Posts Tagged ‘ike’s place’

Haiku Contest Winners!

Monday, November 28th, 2011

We had some great entries for this year’s haiku contest, and we’re happy to announce the happily Ike’s-endowed winners and their clever poetry:

That's a grand prize if I ever saw one. Mmmm.

Julia:  Doing Nyquil shots / Popping cough drops, throats on fire / Contagion party!

Lilian:  Could it be, char star, / a seg-fault on function call? / Pray, let this be all.

Chris:  Eww, naked people! / Why did I go to Columbae / right before Full Moon?

Many thanks to all those who participated!  We’ll announce another fun TUSB contest soon.  :)

 

Sandwiches for Engineers Or: How Ike’s Place Began at Stanford

Wednesday, September 8th, 2010

I have often (though perhaps unfairly) lamented the lack of good food on-campus. Although Palo Alto is but a bike ride away, the Stanford Bubble traps me to dining halls, Subway, Olive’s, Treehouse, and the like. The latest buzz in campus eateries, however, is the opening of Ike’s Place in Huang Engineering Center.

If you’re unfamiliar with it, Ike’s Place began in San Francisco as a sandwich shop on an unsuspecting city block. Soon, lines began to wrap around the building with hungry customers anxious to taste the freshly-baked bread and “dirty sauce.” Offering over 100 sandwiches with silly names such as “Backstabber,” “Napoleon Complex,” and “[Name of Girl I’m Dating]”*, Ike’s Place has become a neighborhood staple with its own rabid fan base, even if it maybe isn’t supposed to be there.

I'm standing at the end of the line.

Likely attracted by the glitz and glamour of our new Engineering Quad, Ike’s Place lies in the heart of the excitement on the main floor of the octagon in the middle of the quad. By the current decorations, you might never know as there isn’t even a sign to indicate its presence. What might tip you off, however, is the long line of what appear to be mostly graduate students. Although it has been open for no longer than maybe a week, business was still strong when I dropped by around 1, hoping to miss the main mealtime madness.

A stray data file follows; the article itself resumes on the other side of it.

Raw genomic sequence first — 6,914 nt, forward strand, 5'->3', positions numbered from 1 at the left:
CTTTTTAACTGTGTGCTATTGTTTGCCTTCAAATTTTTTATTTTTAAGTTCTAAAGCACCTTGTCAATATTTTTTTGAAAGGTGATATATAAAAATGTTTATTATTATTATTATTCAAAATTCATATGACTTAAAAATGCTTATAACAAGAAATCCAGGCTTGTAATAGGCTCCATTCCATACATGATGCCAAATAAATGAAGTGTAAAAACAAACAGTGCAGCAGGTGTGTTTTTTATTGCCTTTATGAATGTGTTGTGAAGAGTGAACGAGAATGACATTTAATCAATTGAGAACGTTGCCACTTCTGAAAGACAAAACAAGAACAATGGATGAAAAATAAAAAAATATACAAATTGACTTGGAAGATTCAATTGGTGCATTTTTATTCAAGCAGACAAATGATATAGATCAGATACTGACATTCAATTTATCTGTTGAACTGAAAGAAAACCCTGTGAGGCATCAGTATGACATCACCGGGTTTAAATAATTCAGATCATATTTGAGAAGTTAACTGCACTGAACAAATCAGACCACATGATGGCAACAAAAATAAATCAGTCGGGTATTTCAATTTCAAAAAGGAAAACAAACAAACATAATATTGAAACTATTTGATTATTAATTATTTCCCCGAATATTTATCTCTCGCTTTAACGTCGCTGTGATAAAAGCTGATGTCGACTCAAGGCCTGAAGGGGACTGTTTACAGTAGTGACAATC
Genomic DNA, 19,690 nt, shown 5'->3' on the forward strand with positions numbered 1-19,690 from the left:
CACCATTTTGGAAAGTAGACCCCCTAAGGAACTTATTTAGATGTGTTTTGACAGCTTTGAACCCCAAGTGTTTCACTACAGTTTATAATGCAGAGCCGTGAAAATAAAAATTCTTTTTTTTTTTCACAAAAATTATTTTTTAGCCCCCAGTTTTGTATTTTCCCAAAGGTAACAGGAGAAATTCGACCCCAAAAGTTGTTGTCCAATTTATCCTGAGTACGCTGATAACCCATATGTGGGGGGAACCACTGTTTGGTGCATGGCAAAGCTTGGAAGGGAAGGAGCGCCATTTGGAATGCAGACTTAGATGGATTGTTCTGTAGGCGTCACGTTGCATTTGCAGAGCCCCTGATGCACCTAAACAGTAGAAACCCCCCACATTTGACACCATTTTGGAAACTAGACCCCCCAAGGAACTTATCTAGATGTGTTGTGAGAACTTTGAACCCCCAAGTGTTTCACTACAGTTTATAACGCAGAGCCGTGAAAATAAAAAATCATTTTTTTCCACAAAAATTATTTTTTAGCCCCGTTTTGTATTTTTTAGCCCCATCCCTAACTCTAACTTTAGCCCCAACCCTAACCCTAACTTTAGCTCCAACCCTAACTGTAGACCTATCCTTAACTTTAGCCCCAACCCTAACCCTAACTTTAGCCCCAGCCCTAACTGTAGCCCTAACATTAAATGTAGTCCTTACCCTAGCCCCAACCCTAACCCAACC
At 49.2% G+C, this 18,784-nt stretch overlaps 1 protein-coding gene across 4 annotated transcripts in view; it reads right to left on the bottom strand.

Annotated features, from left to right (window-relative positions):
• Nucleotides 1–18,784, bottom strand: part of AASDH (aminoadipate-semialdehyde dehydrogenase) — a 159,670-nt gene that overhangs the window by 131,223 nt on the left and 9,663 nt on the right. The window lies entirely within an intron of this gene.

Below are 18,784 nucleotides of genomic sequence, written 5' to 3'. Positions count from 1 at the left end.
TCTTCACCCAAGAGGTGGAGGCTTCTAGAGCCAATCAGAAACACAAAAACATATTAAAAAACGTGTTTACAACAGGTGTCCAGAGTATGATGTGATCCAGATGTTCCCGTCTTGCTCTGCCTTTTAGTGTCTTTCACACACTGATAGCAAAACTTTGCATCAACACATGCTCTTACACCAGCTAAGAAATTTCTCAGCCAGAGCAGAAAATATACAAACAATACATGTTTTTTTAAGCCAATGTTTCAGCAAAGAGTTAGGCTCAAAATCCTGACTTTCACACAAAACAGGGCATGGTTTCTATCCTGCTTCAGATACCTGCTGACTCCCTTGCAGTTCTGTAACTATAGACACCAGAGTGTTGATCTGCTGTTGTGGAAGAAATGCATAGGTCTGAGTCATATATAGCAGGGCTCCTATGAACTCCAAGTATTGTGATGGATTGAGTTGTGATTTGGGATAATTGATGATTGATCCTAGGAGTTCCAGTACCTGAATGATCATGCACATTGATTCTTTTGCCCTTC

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TUSBriefing: Sadness and Food

Monday, May 17th, 2010

The first two of heads-ups and goings-on that I unilaterally and unequivocally deem important share a common theme: they’re just not uplifting.

Kim was beloved on campus for his unforgettable personality in addition to his culinary mastery.

-Lag Late Night manager Kim Hess–known ubiquitously by his first name–passed away on Sunday unexpectedly at the age of 58. Simply put, it is widely known that Kim was one of the major reasons that Lag Late Night is so much better than Stern Late Night–enough of a reason to inspire many late night aficionados from East Campus to make the long haul out to Lag. The news was announced via Facebook.

-Despite significant progress on the campus Israeli-Palestinian relations front, other news is far more disheartening. At a speech at UCSD, conservative Jewish author David Horowitz responded to a leader of UCSD’s Muslim Student Association by asking whether or not she supported Hezbollah in wanting Jews dead, and she replied in the affirmative. You can watch the video here–it’s about as disconcerting as it gets. At the same time, Peter Beinart at the New York Review of Books writes a fascinating piece on American Jewish liberalism, but prominently mentioned in the piece is an equally disturbing trend: Israeli foreign policy is becoming quickly more inclined to positions that are harsher towards Arabs–a sentiment grounded in stark hatred.

-This is where Monty Python comes into play. Kim will not be forgotten, but Stanford will soon be getting a new food icon: Ike Shehadeh. Ike is the Ike in Ike’s Place–which is so popular in San Francisco that it is–no joke–too noisy for the Castro. After lamenting the lack of good food options on campus, perhaps my complaints were answered–in the form of the delicious-sounding “dirty sauce.”

Disclaimer: The noteworthiness and subjective value in these items is solely based on the opinion of this post’s author (me), as are the noteworthiness and subjective value of the occasionally snarky commentary. Except for mourning Kim–we all agree that he will be missed dearly. That’s a fact.